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Dr K K Aggarwal

Gaining weight losing strength vs losing weight gaining strength

By Dr K K Aggarwal
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When we gain weight, we must acquire more strength and when we lose weight, we must lose the strength. This is a fundamental principle.

If we gain weight and feel weak, it is a disease and when we lose weight and gain strength, we are recovering from the disease. One should not gain more than 5kg of weight after the age of 20 years. Any weight gain after that will only be due to accumulation of fat, which leads to insulin resistance.

Insulin resistance does not allow food to convert into energy. In the state of insulin resistance, whatever you eat is converted into fat. As it is not converted into energy, you feel weak. When you reduce insulin resistance by drugs or walking, the metabolism becomes normal and whatever you eat gets converted into energy and you start gaining strength.

Reduce liquids to reduce weight

By Dr K K Aggarwal
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When it comes to losing weight, cut down on liquid calories rather than food.

Body is able to self-regulate its intake of solid food. If you eat too much solid food at lunch, you’ll tend to eat less at dinner. But the same self-regulation is not in place for what you drink. The body does not adjust to liquid calories, so over time, you gain more weight.

Cutting back on calories from sugary drinks – by only one serving per day – can account for nearly two-and-a-half pounds of lost weight over 18 months.

Beverages are categorized into eight categories

  1. Sugar-sweetened beverages (including soft drinks, fruit drinks, fruit punch, or high-calorie beverages sweetened with sugar)
  2. Diet drinks such as diet soda and other diet drinks that were artificially sweetened
  3. Milk (including whole milk, 2 percent milk, and 1 percent skim)
  4. 100 percent fruit and vegetable juice
  5. Coffee and tea with sugar
  6. Coffee and tea without sugar
  7. Alcoholic beverages
  8. Water with no calories

The best drinks are water, plain soda and tea/coffee with no sugar.

Gaining Weight Losing Strength versus Losing Weight Gaining Strength

By Dr K K Aggarwal
Filed Under Wellness | Tagged With: , , , | | Comments Off on Gaining Weight Losing Strength versus Losing Weight Gaining Strength

When we gain weight, we must acquire more strength and when we lose weight, we must lose the strength. This is a fundamental medical principle.

If we gain weight and feel weak, it is a disease and when we lose weight and gain strength, we are recovering from the disease. One should not gain more than 5kg of weight after the age of 20 years. Any weight gain after this will only be due to accumulation of fat, which leads to insulin resistance. Insulin resistance does not allow food to convert into energy. In the state of insulin resistance, whatever you eat, it is converted into fat and since it is not converted into energy, you feel weak. When you reduce insulin resistance by drugs or walking, the metabolism becomes normal and whatever you eat gets converted into energy and you start gaining strength.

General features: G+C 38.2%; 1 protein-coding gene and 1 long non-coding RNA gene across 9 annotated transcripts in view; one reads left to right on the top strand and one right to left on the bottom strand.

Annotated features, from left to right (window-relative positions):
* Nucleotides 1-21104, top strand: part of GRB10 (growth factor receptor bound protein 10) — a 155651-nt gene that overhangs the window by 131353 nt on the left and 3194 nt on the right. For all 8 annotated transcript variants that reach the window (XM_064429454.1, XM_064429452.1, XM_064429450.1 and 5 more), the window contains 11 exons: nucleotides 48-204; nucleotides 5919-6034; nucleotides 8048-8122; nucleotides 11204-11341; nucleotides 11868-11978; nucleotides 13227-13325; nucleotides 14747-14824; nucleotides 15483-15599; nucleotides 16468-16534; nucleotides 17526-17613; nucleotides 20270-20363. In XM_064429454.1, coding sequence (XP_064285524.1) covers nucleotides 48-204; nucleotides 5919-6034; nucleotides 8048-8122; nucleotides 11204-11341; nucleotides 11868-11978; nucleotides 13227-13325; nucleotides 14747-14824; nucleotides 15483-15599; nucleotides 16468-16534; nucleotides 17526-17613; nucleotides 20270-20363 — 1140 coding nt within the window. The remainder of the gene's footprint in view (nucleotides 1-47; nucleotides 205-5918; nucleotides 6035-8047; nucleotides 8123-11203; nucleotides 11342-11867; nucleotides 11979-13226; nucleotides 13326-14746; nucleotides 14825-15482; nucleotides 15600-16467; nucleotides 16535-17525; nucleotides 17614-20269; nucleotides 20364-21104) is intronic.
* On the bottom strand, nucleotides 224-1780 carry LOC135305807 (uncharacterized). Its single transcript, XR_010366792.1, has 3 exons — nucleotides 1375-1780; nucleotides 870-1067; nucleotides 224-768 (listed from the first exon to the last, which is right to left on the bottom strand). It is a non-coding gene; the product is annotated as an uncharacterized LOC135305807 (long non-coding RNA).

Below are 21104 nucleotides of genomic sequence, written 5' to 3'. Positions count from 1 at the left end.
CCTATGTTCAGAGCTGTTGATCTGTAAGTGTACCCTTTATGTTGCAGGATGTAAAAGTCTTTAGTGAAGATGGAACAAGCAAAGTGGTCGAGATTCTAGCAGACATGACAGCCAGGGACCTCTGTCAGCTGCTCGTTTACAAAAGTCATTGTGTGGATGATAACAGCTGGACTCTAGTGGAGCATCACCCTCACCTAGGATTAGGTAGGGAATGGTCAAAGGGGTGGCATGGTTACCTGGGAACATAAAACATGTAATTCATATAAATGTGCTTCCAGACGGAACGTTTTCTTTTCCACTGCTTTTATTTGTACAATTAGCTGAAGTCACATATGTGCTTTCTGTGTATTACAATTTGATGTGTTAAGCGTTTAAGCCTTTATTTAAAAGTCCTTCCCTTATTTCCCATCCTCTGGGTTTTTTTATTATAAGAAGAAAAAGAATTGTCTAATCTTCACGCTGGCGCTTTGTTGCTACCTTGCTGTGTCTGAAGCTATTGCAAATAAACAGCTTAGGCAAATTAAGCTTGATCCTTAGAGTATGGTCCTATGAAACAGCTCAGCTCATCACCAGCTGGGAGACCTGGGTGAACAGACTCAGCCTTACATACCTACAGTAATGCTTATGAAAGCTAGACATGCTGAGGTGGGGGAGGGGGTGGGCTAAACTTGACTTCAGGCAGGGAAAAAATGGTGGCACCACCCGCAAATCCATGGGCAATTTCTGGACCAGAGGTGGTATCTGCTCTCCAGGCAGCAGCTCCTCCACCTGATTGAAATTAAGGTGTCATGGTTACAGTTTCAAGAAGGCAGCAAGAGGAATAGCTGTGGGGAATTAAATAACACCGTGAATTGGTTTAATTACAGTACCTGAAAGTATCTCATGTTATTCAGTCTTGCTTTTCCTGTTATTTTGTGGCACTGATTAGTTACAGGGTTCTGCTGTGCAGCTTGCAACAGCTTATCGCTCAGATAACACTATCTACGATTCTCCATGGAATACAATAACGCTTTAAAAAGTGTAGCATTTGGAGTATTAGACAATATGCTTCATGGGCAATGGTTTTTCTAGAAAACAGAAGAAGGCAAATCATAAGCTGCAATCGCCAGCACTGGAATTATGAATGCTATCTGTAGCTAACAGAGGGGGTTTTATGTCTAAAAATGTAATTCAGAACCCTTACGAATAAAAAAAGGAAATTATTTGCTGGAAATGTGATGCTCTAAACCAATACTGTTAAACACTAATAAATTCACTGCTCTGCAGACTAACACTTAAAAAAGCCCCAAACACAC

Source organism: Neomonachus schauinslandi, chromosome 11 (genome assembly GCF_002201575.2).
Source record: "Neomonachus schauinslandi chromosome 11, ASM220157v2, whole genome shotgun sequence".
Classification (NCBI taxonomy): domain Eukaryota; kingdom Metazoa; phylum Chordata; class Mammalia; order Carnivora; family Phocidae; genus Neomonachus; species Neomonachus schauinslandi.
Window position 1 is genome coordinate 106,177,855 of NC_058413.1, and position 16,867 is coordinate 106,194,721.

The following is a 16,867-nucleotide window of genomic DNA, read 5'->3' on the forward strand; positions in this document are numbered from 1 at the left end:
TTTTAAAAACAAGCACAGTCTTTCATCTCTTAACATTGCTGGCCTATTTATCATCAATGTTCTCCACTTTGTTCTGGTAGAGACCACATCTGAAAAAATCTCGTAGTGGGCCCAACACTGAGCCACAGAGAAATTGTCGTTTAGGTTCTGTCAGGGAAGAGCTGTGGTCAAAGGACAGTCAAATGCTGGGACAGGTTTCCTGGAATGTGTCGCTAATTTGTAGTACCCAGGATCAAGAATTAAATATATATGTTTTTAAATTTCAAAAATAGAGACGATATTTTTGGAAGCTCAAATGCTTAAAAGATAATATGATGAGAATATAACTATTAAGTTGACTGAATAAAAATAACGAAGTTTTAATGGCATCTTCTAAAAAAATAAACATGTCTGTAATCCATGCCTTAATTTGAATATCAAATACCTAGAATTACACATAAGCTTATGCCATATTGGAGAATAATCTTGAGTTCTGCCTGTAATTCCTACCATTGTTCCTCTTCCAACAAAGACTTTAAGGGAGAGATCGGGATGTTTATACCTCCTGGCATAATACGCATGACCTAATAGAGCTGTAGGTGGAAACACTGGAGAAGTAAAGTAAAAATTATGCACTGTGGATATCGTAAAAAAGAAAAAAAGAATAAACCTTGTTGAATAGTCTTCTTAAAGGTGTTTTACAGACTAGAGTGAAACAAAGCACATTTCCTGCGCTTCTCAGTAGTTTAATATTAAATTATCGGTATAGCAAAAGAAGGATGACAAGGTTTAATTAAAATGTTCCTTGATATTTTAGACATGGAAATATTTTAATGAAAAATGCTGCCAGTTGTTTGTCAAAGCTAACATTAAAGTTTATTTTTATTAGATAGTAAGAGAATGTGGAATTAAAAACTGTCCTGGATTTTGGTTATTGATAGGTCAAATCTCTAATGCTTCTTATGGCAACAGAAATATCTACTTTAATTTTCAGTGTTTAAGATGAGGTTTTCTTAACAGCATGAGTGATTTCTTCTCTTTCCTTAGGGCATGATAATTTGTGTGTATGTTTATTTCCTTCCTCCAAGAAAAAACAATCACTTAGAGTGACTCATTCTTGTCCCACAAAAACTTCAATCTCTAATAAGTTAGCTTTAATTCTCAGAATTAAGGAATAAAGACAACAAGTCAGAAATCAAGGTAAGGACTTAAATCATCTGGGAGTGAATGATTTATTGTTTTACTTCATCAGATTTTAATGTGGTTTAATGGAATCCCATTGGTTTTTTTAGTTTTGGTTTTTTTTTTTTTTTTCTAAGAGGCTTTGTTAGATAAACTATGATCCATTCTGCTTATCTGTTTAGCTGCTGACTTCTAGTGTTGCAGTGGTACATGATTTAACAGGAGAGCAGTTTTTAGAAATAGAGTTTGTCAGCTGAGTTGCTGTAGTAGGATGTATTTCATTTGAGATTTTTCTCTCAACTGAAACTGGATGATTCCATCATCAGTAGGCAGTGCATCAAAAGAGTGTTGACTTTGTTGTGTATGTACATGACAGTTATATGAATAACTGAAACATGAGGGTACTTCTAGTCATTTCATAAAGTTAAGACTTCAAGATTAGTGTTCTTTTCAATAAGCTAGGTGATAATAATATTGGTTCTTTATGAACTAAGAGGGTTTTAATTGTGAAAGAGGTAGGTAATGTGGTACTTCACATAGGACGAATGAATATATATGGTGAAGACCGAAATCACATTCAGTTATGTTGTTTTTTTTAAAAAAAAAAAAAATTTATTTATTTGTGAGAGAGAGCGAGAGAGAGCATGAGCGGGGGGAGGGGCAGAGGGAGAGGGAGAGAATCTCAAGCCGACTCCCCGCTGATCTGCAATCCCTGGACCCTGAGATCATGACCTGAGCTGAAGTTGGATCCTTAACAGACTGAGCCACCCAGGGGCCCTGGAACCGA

Guidelines for hypertension

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As per the guidelines published by the American Heart Association and published in Hypertension in patients with resistant hypertension, the blood pressure remains above the target level despite taking three medications to lower it. High blood pressure that’s under control but requires four or more medications to treat it, is also considered resistant to treatment.

As many as 25 to 30% people with high blood pressure may have resistant hypertension inIndia.

Older age and obesity are two major risk factors for the condition. People with resistant hypertension have a high cardiovascular risk.

Successful treatment of resistant hypertension requires consideration of lifestyle factors, diagnosing and treating secondary causes, and using multiple drug treatments effectively.

Lifestyle factors include weight, salt intake and alcohol consumption.

1. Losing weight can lower blood pressure and reduce the number of medications needed to control blood pressure.

2. Reducing salt intake can lower blood pressure.

3. Reducing alcohol consumption can help lower blood pressure.

Health conditions that can contribute to resistant hypertension include: obstructive sleep apnea, renal parenchymal disease, primary aldosteronism and renal artery stenosis. Treating these conditions may improve blood pressure control.

Drugs that increase blood pressure, such as non-steroidal anti-inflammatory drugs (NSAIDs), should be reduced or halted, if possible, in patients with resistant hypertension.

Diuretics are often underused in people with resistant hypertension. Patients may benefit from adding mineralocorticoid receptor antagonists (MRAs) to their treatment regimens. MRAs treat primary aldosteronism, which is found in about 20 percent of people with resistant hypertension.